French police officials say they have identified three men as suspects in a deadly attack against newspaper offices that killed 12 people and shook the nation.
Two officials named the suspects as Frenchmen Said Kouachi and Cherif Kouachi, in their early 30s, as well as 18-year-old Hamyd Mourad.
One of the officials said they were linked to a Yemeni terrorist network.
The officials spoke on condition of anonymity because they weren't authorized to publicly discuss the sensitive and ongoing investigation.
Cherif Kouachi was convicted in 2008 of terrorism charges for helping funnel fighters to Iraq's insurgency and sentenced to 18 months in prison.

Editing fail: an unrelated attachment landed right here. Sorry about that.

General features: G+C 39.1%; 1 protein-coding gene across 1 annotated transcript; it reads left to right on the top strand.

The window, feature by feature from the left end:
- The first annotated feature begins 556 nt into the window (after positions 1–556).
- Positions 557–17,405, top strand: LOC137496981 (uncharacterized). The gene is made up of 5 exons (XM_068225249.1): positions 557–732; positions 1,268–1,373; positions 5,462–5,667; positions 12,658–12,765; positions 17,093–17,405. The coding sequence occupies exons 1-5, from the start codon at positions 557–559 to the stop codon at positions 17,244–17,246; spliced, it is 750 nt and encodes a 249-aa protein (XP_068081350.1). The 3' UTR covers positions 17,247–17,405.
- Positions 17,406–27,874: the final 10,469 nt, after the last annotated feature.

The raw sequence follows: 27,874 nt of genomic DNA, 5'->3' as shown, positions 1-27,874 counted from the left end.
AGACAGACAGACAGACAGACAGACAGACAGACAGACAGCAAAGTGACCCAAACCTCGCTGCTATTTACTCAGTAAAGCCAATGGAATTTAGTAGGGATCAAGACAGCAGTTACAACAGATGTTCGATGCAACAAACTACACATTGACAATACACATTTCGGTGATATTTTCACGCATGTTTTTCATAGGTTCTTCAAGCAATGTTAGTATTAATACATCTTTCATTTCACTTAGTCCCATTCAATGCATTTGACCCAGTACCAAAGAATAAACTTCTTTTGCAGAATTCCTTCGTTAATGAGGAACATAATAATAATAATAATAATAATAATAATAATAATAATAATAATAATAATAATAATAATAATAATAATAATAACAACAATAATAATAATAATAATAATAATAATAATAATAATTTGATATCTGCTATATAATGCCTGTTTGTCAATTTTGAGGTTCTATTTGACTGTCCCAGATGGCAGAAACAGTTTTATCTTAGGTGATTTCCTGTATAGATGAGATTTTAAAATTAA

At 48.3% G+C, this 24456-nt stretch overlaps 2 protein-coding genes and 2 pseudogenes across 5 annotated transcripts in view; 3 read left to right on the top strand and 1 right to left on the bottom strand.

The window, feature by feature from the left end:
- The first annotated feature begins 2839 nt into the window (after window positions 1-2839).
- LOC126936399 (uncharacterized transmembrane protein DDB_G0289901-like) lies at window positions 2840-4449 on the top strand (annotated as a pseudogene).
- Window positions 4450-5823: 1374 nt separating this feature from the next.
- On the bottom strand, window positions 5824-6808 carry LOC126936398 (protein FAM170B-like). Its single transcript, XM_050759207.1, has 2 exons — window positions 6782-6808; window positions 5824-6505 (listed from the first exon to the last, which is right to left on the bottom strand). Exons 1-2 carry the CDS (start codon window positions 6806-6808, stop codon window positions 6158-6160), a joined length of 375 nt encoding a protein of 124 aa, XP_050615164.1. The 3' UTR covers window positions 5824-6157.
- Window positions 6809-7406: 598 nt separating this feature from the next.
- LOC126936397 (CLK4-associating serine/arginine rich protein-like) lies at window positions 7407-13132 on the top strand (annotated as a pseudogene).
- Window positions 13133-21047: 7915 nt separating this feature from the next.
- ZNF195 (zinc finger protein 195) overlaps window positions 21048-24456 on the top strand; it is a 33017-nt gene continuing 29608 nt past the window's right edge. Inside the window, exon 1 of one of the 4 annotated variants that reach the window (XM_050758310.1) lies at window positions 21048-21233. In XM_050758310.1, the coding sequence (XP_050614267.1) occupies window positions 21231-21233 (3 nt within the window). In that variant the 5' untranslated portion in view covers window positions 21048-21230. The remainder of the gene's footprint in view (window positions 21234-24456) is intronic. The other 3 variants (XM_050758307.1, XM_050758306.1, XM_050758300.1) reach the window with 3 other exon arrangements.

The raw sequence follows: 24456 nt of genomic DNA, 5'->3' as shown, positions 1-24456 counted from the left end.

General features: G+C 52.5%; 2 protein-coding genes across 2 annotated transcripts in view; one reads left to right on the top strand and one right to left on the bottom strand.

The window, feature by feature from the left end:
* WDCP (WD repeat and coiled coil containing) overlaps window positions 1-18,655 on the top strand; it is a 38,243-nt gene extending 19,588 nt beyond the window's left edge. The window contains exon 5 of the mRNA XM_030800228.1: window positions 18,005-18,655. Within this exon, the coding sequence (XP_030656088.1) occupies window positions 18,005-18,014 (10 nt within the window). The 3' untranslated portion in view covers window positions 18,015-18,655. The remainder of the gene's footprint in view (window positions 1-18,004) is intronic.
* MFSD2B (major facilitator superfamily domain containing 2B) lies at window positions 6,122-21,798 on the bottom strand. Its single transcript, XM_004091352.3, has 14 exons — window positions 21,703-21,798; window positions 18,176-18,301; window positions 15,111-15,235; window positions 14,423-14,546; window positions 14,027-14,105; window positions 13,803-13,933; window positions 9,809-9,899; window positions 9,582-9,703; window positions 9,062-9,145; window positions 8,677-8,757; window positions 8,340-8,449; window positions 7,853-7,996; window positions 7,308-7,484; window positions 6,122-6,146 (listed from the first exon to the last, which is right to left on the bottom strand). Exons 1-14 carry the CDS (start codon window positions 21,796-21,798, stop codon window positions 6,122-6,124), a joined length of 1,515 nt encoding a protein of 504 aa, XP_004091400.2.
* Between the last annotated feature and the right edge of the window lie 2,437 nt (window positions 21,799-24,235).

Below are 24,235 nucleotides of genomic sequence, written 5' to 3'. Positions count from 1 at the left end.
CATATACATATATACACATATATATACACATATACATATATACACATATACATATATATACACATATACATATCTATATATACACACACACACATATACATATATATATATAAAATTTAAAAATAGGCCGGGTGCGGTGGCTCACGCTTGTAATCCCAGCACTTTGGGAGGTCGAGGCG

It was the deadliest attack in France in half a century.
The U.S. Homeland Security Secretary Jeh Johnson has not said whether he will consider raising the terror threat in the U.S.
University of Kansas Associate Dean for International and Comparative Law Raj Bhala said that this attack can affect American communities by people misunderstanding the attacks and backlashing.
"If people (Americans) wrongly misunderstood that these killers were representing authentic Shari'a teaching, which they're not, and started acting untowardly towards people of other faiths including Islam, so extremism can beget extremism and that's what we don't want to see," Bahala said.
Bhala went on to say that he was encouraged that both the Arab League and Al-Azhar University condemned the attacks.